The Bilderberg Group: Don’t Bother To Apply
“Coil” Based on Real-Life Shadow Group
About eight years ago during research, I stumbled upon one of those paragraphs that are the lifeblood of a novelist. It mentioned a yearly meeting of powerful world leaders that called itself the Bilderberg Group. I was intrigued. Unlike the VIP-bristling World Economic Forum, which usually gathers in Davos, Switzerland, and Allen & Co., which is legendary for its low-key, high-level summits in Sun Valley, Idaho, the Bilderbergers were a complete unknown to me.
For good reason. As it turned out, the elite organization not only shuns publicity, it forbids it. Or as the Toronto National Post explained later, on May 24, 2001, “The conferences are held under absolute secrecy and tight security, with no media coverage allowed.”
But back in 1995, I had no idea what I faced. I dove in, setting up shop in the library, hunting through thousands of U.S. newspapers, magazines, and books. I’m a researcher. I know how to find the most arcane data, but I was stymied, until I discovered Spotlight, a right-wing populist newsweekly based in Washington, D.C., which claimed to have reported Bilderberger’s annual assemblies for more than two decades. Taking away Spotlight’s extreme political and emotional spin, but figuring in its on-the-scene photos, lists of attendees, and lists of yearly venues dating back to 1954, I began to believe Bilderberg might not only be real but an idea for a book.
The test came a year later, when Spotlight predicted the group would hold its next covert confab at a luxury resort outside Toronto. I ordered the Toronto Star and held my breath. On June 6, 1996, I had confirmation at last from a mainstream news source: “The Bilderberg Conference of 120 world business and political leaders is unfolding in secrecy,” the Star reported, “just as they planned” at the Canadian Imperial Bank of Commerce’s leadership center at the former King City Ranch.
That night, I celebrated with a large glass of excellent pinot noir.
Over the years as I wrote other novels, I continued to research the Bilderbergers, a hobby, perhaps an obsession. As a result, my new thriller, The Coil, delves deeply into the Nautilus Group, which is based loosely on the Bilderberg Group. Both have headquarters in the Hague, both were named for the hotels in which they first officially met, and both employ extreme security, color-coded badges, and sniffer dogs. But after that, the facts diverge. For instance, I have no information or knowledge that a diabolical inner circle such as the Coil exists within Bilderberg.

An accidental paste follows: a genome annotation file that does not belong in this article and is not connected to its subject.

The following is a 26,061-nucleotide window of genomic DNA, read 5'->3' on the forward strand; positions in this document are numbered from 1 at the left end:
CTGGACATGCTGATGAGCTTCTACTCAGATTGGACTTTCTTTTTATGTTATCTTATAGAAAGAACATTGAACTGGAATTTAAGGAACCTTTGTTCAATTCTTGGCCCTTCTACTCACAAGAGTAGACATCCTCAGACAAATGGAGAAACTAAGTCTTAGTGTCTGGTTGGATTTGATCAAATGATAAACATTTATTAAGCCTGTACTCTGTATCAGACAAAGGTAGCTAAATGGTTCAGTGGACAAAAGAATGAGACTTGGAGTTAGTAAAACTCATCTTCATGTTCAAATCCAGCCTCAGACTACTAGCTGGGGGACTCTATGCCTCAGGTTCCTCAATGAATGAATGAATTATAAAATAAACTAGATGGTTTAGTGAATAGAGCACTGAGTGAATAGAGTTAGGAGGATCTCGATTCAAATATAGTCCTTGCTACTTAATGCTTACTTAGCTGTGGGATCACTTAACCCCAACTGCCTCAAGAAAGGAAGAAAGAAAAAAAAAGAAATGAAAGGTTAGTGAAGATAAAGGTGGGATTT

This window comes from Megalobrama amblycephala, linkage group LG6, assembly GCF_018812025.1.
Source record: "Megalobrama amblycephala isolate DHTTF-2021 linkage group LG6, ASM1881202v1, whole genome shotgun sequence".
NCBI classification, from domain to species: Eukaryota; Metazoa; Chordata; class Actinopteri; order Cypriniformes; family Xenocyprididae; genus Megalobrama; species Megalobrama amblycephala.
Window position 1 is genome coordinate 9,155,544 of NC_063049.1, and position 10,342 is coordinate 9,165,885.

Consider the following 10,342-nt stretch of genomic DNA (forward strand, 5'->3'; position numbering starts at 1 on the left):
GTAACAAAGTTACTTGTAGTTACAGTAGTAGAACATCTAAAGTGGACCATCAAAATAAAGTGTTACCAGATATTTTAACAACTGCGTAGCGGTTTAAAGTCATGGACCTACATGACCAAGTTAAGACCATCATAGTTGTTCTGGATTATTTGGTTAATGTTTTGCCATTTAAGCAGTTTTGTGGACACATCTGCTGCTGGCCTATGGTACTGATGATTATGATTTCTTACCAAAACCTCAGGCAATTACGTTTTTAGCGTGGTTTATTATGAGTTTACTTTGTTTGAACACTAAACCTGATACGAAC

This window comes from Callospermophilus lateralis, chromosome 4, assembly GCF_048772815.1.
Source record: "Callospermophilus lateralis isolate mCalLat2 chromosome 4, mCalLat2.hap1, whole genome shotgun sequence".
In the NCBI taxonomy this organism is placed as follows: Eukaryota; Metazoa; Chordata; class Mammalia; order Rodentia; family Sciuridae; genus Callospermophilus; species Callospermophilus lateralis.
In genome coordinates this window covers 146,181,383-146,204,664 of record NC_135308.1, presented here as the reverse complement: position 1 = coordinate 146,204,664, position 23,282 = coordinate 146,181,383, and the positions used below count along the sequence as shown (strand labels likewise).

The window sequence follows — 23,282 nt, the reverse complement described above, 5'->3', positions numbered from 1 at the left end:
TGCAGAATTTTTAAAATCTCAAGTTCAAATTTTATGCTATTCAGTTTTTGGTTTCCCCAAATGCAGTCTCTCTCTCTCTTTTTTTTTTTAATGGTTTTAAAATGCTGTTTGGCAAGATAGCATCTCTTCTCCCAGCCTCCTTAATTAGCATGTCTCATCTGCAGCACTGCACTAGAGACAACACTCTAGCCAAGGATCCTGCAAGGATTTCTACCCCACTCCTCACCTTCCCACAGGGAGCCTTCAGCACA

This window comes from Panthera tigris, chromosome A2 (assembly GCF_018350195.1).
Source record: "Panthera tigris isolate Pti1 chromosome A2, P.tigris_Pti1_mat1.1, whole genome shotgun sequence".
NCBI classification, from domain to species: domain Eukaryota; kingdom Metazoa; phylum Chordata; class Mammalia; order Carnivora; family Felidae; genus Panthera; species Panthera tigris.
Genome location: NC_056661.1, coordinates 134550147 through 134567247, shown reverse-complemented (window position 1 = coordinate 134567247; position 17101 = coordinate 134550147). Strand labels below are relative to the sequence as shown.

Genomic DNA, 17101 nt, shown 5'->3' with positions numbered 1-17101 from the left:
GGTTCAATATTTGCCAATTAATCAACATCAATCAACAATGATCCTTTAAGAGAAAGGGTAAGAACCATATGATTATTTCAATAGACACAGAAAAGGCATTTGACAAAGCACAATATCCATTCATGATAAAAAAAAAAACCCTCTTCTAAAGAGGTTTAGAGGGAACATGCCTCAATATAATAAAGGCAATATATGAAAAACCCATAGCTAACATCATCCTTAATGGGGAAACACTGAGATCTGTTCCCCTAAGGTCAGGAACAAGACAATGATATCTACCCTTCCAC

I’m pleased to report that because of the doggedness of some journalists and protesters and the vast resources of the Internet, news coverage of Bilderberg is widening at last. In fact, London’s Sunday Times jokes that Bilderberg meetings are “the world’s greatest networking opportunity,” while Portugal’s The News refers gravely to the group’s members and guests as “the world’s unelected leaders.”
In a tongue-in-cheek article, The Guardian of England and Wales points out, “It is, according to some, a sinister shadow world government dedicated to seizing control of the levers of the global economy. So why . . . put Lord Carrington’s picture at the top of this column? He runs [Bilderberg] along with Henry Kissinger and David Rockefeller, billionaire owner of New York’s Chase Manhattan Bank. . . . What will they discuss? Don’t know. There are no statements, no sound bites, no photo calls. . . .”
The Atlanta Constitution seems to have a better handle on the situation: “. . . the Bilderbergers say the required pledge of delegates not to discuss what goes on at their meetings is simply to provide a private, informal environment in which those who influence national policies and international affairs can get to know each other and discuss, without commitment, their common problems.”
Still, with media giants like Donald Graham of The Washington Post and billionaire bankers like Edmond de Rothschild and auto tycoons like Jurgen Schrempp of DaimlerChrysler and politicians with global clout like James D. Wolfensohn of the World Bank and Donald Rumsfeld of the U.S. Department of Defense in attendance . . . the Bilderbergers continue to hold my interest.
They may just be talking shop, but the clandestine nature of their gatherings continues to provoke. As The Financial Times once pointed out, “If the Bilderberg group is not a conspiracy of some sort, it is conducted in such a way as to give a remarkably good imitation of one.”
Its current secretary-general, Martin Taylor of WH Smith, says he’s done his best to increase its openness, according to The Sunday Times. But then, the minutes of its meetings have been secret for the past half century, which likely hinders that goal. When Time magazine analyzed the top six “Business Power Camps” in its July 20, 1998, issue, it awarded exclusivity ratings. Ten meant the most exclusive. Only one group rated it — the Bilderbergers.
You’ll learn all about the fictional Nautilus Group, the high chamber of the high priests of capitalism, in The Coil.
For further reading, try http://news.bbc.co.uk/1/hi/world/europe/3031717.stm